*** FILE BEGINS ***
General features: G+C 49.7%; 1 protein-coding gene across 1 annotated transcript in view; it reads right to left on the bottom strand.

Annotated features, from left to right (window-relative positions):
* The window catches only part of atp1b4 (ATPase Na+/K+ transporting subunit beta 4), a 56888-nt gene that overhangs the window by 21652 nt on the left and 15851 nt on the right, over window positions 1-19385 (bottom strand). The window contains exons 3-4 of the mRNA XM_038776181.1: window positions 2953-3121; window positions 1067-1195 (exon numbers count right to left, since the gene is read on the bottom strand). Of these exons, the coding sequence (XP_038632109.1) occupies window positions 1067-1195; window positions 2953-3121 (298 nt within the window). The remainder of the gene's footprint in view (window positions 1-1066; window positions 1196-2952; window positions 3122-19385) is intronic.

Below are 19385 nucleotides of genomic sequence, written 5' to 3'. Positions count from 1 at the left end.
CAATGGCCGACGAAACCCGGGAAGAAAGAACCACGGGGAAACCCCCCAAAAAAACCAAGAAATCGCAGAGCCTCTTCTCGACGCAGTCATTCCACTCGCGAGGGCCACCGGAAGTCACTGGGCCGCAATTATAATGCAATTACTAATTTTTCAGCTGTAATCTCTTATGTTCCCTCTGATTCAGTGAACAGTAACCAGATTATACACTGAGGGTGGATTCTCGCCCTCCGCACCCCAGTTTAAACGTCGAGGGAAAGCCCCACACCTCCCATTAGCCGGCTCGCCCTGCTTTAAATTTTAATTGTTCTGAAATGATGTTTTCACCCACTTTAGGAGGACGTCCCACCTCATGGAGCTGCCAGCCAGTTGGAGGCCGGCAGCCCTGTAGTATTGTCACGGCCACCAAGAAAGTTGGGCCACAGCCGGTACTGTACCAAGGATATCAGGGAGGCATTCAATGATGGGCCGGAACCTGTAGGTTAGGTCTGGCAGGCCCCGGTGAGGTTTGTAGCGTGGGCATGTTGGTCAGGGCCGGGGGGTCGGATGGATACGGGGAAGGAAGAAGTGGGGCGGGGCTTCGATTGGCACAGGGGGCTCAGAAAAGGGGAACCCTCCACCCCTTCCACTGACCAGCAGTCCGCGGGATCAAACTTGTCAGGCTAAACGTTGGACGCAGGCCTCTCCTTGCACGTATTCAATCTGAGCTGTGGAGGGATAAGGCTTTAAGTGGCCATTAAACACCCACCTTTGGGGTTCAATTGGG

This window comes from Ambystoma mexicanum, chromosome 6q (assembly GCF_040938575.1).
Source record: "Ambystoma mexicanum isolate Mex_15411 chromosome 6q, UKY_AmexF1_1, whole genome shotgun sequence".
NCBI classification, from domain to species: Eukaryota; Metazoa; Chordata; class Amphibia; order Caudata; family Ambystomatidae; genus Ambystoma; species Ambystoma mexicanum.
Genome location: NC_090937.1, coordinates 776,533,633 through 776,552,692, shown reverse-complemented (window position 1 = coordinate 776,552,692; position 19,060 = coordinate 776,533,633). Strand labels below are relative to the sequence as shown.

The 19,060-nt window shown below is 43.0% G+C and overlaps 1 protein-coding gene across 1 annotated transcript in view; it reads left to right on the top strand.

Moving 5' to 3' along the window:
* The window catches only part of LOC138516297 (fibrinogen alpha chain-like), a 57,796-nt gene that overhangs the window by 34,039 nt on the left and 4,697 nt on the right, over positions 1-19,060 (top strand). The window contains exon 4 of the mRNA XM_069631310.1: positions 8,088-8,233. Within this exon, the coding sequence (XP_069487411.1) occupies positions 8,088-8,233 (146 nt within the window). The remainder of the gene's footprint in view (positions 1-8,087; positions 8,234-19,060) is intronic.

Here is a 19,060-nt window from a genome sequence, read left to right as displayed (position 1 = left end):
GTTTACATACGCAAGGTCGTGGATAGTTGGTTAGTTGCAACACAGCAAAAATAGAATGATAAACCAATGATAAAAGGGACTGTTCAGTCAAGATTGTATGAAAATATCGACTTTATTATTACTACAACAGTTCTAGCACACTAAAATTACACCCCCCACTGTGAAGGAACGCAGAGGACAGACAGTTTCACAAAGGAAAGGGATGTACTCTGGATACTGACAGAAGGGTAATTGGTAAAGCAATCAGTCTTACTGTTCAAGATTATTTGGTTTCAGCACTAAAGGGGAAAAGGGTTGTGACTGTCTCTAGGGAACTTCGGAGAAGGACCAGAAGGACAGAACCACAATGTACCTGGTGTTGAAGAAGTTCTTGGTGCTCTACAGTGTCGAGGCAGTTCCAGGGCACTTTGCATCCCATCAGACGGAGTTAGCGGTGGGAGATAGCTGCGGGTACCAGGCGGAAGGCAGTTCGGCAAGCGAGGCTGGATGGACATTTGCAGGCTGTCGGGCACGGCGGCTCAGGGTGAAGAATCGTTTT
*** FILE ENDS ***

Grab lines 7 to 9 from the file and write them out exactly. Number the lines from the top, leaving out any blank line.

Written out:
Source record: "Ambystoma mexicanum isolate Mex_15411 chromosome 6q, UKY_AmexF1_1, whole genome shotgun sequence".
NCBI classification, from domain to species: Eukaryota; Metazoa; Chordata; class Amphibia; order Caudata; family Ambystomatidae; genus Ambystoma; species Ambystoma mexicanum.
Genome location: NC_090937.1, coordinates 776,533,633 through 776,552,692, shown reverse-complemented (window position 1 = coordinate 776,552,692; position 19,060 = coordinate 776,533,633). Strand labels below are relative to the sequence as shown.